Profiling

The Python standard library includes functionality to profile code. In that mode function invocations and the time spent in them are recorded. The accelerate.profiler module extends that functionality by also recording the functions’ signatures, which is useful as often the precise control flow (and thus function performance) depends on the argument types. For numpy array types, this includes not only the dtype attribute, but also the array’s shape. To demonstrate this, let us define a simple dot function and profile it without signatures, to match the behaviour of the Python standard library profile module.

from accelerate import profiler

def dot(a, b):
  sum=0
  for i in range(len(a)):
      sum += a[i]*b[i]
  return sum

a = np.arange(16, dtype=np.float32)
b = np.arange(16, dtype=np.float32)

p = profiler.Profile(signatures=False)
p.enable()
dot(a, b)
p.disable()
p.print_stats()

which will generate output like this:

      3 function calls in 0.000 seconds

Ordered by: standard name

ncalls  tottime  percall  cumtime  percall filename:lineno(function)
     1    0.000    0.000    0.000    0.000 builtins.len
     1    0.000    0.000    0.000    0.000 dot.py:7(dot)
     1    0.000    0.000    0.000    0.000 {method 'disable' of 'prof.Profiler' objects}

However, by default the Profile constructor’s signature flag is set to True, resulting in this output instead:

      3 function calls (2 primitive calls) in 0.000 seconds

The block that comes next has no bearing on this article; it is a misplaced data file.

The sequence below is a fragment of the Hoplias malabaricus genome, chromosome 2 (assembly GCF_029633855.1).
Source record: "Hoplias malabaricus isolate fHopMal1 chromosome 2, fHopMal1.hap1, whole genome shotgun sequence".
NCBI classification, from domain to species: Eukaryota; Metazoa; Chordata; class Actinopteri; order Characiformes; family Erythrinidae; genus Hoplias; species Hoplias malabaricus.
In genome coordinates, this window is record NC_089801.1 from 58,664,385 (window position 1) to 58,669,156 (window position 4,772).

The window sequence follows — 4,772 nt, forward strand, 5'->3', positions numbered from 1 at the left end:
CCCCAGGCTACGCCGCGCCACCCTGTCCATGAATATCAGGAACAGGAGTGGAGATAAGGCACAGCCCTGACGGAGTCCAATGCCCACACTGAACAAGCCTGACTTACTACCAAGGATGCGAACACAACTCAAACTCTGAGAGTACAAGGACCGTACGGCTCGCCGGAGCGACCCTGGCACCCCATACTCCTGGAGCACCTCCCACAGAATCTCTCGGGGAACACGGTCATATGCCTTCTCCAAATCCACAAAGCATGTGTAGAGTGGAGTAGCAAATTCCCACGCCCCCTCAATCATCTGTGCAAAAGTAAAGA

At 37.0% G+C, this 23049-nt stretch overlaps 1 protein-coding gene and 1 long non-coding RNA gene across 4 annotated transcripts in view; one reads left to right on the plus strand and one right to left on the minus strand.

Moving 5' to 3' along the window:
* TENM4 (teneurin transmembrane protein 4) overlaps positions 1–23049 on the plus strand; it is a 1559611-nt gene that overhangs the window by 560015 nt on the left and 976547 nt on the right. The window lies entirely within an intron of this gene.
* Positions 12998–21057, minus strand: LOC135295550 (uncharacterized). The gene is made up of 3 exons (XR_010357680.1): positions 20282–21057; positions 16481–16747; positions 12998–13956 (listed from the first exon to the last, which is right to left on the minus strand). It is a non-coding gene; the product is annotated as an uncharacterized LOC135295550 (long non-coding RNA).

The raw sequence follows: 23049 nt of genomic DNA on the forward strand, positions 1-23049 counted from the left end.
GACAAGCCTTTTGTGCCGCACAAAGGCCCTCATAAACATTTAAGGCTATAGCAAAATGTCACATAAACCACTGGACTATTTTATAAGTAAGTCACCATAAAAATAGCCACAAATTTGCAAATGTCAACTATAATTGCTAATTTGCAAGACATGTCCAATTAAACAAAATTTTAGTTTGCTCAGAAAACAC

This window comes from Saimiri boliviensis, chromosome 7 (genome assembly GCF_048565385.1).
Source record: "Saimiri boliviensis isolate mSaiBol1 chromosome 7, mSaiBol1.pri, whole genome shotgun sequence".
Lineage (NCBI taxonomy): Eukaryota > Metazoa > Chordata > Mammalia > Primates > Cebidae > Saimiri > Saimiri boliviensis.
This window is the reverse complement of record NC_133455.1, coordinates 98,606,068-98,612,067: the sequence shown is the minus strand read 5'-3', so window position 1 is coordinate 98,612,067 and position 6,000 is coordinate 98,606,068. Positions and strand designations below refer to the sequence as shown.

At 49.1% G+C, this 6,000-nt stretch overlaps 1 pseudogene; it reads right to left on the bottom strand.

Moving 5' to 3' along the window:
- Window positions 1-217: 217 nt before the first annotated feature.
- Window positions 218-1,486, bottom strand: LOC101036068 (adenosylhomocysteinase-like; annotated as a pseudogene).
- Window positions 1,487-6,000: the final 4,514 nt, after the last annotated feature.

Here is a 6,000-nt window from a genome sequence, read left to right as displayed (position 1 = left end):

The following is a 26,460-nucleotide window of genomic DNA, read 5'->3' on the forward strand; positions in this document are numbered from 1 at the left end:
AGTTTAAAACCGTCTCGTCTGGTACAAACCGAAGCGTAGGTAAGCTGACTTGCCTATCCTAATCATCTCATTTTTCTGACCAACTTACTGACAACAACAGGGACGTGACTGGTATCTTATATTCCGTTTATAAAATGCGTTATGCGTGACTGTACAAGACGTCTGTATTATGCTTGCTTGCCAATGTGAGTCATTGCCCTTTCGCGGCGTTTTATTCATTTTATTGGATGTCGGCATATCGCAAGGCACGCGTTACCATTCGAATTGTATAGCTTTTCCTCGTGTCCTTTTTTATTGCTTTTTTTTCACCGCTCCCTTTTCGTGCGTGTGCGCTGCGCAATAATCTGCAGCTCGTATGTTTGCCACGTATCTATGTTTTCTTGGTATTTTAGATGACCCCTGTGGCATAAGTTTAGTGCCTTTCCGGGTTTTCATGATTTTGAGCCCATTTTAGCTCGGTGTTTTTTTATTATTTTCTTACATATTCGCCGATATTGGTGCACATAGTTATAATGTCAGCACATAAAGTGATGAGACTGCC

Ordered by: standard name

ncalls  tottime  percall  cumtime  percall filename:lineno(function)
     1    0.000    0.000    0.000    0.000 dot.py:1(disable())
   2/1    0.000    0.000    0.000    0.000 dot.py:7(dot(a:ndarray(dtype=float32, shape=(16,)), b:ndarray(dtype=float32, shape=(16,))))

For more realistic code the call graph (and thus table of function calls) is obviously much bigger, so working with the data in tabular form is not very convenient. The accelerate.profiler module therefore also provides functionality to visualize the data. Instead of calling the print_stats() method we may call the accelerate.profiler.plot() function. Running in an interactive notebook, this results in output like this:

../_images/profiling.png

The accelerate.profiler API

class accelerate.profiler.Profile(custom_timer=None, time_unit=None, subcalls=True, builtins=True, signatures=True)

Builds a profiler object using the specified timer function. The default timer is a fast built-in one based on real time. For custom timer functions returning integers, time_unit can be a float specifying a scale (i.e. how long each integer unit is, in seconds).

clear()

Clear all profiling information collected so far.

disable()

Stop collecting profiling information.

enable(subcalls=True, builtins=True)

Start collecting profiling information. If ‘subcalls’ is True, also records for each function statistics separated according to its current caller. If ‘builtins’ is True, records the time spent in built-in functions separately from their caller.

getstats() → list of profiler_entry objects

Return all information collected by the profiler. Each profiler_entry is a tuple-like object with the following attributes:

code code object callcount how many times this was called reccallcount how many times called recursively totaltime total time in this entry inlinetime inline time in this entry (not in subcalls) calls details of the calls

The calls attribute is either None or a list of profiler_subentry objects:

code called code object callcount how many times this is called reccallcount how many times this is called recursively totaltime total time spent in this call inlinetime inline time (not in further subcalls)
print_stats(sort=-1)

Print a table with profile statistics.

accelerate.profiler.plot(profiler)

Generate visualization of the current profile statistics in profiler. Right now this is only supported for interactive notebooks